Henri Étienne Sainte-Claire Deville
Henri Sainte-Claire Deville
|Died||1 July 1881 (aged 63)|
|Doctoral students||Louis Joseph Troost|
He was born in the island of St Thomas in the Danish West Indies, where his father was French consul. Together with his elder brother Charles he was educated in Paris at the collège Rollin. In 1844, having graduated as a doctor of medicine and doctor of science, he was appointed to organize the new faculty of science at Besançon, where he acted as dean and professor of chemistry from 1845 to 1851. Returning to Paris in the latter year he succeeded Antoine Jérôme Balard at the École Normale, and in 1859 became professor at the Sorbonne in place of J. B. A. Dumas, for whom he had begun to lecture in 1853. He died at Boulogne-sur-Seine.
In 1841, he began his experiments with investigations of oil of turpentine and tolu balsam, in the course of which he discovered toluene. But his most important work was perhaps in inorganic and thermal chemistry. In 1849 he discovered anhydrous nitric acid (nitrogen pentoxide), a substance interesting as the first obtained of the so-called "anhydrides" of the monobasic acids. In 1854, he succeeded in obtaining metallic aluminium, and ultimately he devised a method by which the metal could be prepared on a large scale by the aid of sodium, the manufacture of which he also developed. Together with Friedrich Wöhler, he discovered silicon nitride in 1857. With Jules Henri Debray (1827–1888) he worked at the platinum metals, his object being on the one hand to prepare them pure, and on the other to find a suitable metal for the standard metre for the International Metric Commission then sitting at Paris. With Louis Joseph Troost (b. 1825) he devised a method for determining vapour densities at temperatures up to 1400˚C, and, partly with F. Wöhler, he investigated the allotropic forms of silicon and boron. The artificial preparation of minerals, especially of apatite and isorhor-phous minerals and of crystalline oxides, was another subject in which he made many experiments. But his best known contribution to general chemistry is his work on the phenomena of reversible reactions, which he comprehended under a general theory of "dissociation." He first took up the subject about 1857, and it was in the course of his investigations on it that he devised the apparatus known as the "Deville hot and cold tube."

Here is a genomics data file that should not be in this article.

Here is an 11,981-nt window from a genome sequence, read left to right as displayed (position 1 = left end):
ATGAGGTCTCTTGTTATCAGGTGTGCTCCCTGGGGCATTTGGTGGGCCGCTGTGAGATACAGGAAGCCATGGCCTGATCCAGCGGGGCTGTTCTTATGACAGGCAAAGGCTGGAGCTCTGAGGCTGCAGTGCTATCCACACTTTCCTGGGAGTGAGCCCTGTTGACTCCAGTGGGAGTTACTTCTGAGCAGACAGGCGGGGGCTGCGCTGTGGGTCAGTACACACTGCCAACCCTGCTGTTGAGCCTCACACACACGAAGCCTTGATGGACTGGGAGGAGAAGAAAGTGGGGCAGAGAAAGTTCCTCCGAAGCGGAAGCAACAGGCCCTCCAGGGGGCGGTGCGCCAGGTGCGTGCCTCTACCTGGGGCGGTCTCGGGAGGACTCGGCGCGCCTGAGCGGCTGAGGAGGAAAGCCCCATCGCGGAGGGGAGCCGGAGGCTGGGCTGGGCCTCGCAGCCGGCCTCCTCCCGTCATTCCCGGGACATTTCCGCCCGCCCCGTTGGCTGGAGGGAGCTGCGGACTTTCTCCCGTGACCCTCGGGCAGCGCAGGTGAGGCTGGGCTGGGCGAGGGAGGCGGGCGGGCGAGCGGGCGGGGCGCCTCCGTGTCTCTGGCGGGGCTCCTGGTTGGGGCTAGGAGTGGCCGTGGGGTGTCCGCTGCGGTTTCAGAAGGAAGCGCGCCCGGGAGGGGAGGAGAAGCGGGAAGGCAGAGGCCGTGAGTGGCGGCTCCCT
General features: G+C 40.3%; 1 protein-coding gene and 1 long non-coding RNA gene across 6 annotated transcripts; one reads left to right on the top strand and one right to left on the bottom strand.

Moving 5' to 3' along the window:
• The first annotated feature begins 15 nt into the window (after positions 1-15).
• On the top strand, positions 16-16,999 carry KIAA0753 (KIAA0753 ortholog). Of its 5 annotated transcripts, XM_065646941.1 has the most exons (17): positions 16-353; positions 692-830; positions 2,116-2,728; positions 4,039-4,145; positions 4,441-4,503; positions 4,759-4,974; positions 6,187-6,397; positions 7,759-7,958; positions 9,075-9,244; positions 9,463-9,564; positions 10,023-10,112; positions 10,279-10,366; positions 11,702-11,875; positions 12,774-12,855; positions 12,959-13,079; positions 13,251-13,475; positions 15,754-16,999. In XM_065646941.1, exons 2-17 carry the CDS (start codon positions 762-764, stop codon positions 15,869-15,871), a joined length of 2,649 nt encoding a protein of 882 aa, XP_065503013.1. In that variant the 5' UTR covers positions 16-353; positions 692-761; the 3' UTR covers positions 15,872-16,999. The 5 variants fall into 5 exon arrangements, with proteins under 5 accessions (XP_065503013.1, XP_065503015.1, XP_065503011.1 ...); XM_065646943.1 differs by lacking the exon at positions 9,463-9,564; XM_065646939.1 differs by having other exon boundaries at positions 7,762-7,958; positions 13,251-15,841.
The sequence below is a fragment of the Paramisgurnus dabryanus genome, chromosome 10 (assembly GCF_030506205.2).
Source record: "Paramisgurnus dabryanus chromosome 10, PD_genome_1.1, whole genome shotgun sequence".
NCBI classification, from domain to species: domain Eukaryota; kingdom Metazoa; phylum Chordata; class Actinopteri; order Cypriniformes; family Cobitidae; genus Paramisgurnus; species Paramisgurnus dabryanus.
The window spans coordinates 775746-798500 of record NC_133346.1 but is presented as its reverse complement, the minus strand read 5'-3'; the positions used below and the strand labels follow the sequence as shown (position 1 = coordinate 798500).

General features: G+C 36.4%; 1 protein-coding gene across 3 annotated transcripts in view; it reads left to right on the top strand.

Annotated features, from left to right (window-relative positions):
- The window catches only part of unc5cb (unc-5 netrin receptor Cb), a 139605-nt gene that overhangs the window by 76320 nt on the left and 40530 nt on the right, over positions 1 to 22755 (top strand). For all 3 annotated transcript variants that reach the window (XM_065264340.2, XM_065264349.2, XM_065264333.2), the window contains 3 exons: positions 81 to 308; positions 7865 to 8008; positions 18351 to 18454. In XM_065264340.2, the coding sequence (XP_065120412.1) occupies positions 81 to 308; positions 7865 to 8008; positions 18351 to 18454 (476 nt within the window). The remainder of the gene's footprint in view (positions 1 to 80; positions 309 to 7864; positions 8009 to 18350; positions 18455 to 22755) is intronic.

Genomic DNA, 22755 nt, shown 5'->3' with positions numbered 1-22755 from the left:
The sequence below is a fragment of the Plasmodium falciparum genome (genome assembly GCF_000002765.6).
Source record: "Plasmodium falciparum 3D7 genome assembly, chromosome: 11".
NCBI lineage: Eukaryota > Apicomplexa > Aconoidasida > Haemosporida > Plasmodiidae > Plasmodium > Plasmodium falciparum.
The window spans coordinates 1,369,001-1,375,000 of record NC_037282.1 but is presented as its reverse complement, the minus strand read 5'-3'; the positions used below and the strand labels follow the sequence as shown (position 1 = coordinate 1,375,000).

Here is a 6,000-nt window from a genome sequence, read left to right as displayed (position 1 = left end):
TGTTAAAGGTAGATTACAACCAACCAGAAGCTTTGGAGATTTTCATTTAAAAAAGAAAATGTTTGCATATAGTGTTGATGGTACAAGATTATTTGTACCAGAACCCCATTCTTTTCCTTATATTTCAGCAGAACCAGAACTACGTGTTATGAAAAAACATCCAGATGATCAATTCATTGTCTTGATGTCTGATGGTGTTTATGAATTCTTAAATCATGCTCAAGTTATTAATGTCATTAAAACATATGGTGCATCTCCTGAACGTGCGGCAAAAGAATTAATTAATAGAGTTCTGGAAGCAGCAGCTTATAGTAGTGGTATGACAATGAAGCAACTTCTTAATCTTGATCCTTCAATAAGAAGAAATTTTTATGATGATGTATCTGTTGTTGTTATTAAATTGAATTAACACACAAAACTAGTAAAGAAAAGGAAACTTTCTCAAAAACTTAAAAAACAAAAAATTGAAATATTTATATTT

In 1885, the rue Sainte-Claire-Deville in the 12th arrondissement de Paris was named in his honour.
- "De l'aluminium et de ses combinaisons chimiques", Comptes-rendus de l'Académie des sciences (1854), article analysé sur le site BibNum.
- "Mémoire sur la fabrication du sodium et de l'aluminium", Annales de chimie et de physique, 46 (1856), 415-58
- "De l'aluminium, ses propriétés, sa fabrication et ses applications", 1 vol., in-8°, Paris, Mallet-Bachelier, 1859,176 pages
- "L’état naissant des corps", la Revue scientifique, 22 janvier 1870.
- "L'internat dans l'éducation", la Revue scientifique, 2 septembre 1871.
- Deville, H.; Wöhler, F. (1857). "Ueber das Stickstoffsilicium (Erstmalige Erwähnung von Si3N4)". Liebigs Ann. Chem. 104: 256.
- Catholic Encyclopedia article
- This article incorporates text from a publication now in the public domain: Chisholm, Hugh, ed. (1911). "Sainte-Claire Deville, Étienne Henri". Encyclopædia Britannica. 24 (11th ed.). Cambridge University Press. p. 1.
- Jaime Wisniak (2004). "Henri Étienne Sainte-Claire Deville: A physician turned metallurgist". Journal of Materials Engineering and Performance. 13 (2): 117–128. Bibcode:2004JMEP...13..117W. doi:10.1361/10599490418271.
- A.G. Morachevskii (2006). "Henri Étienne Sainte-Claire Deville (to 150th anniversary of the development of the first industrial method for production of aluminum)". Russian Journal of Applied Chemistry. 79 (10): 1731–1735. doi:10.1134/S1070427206100399.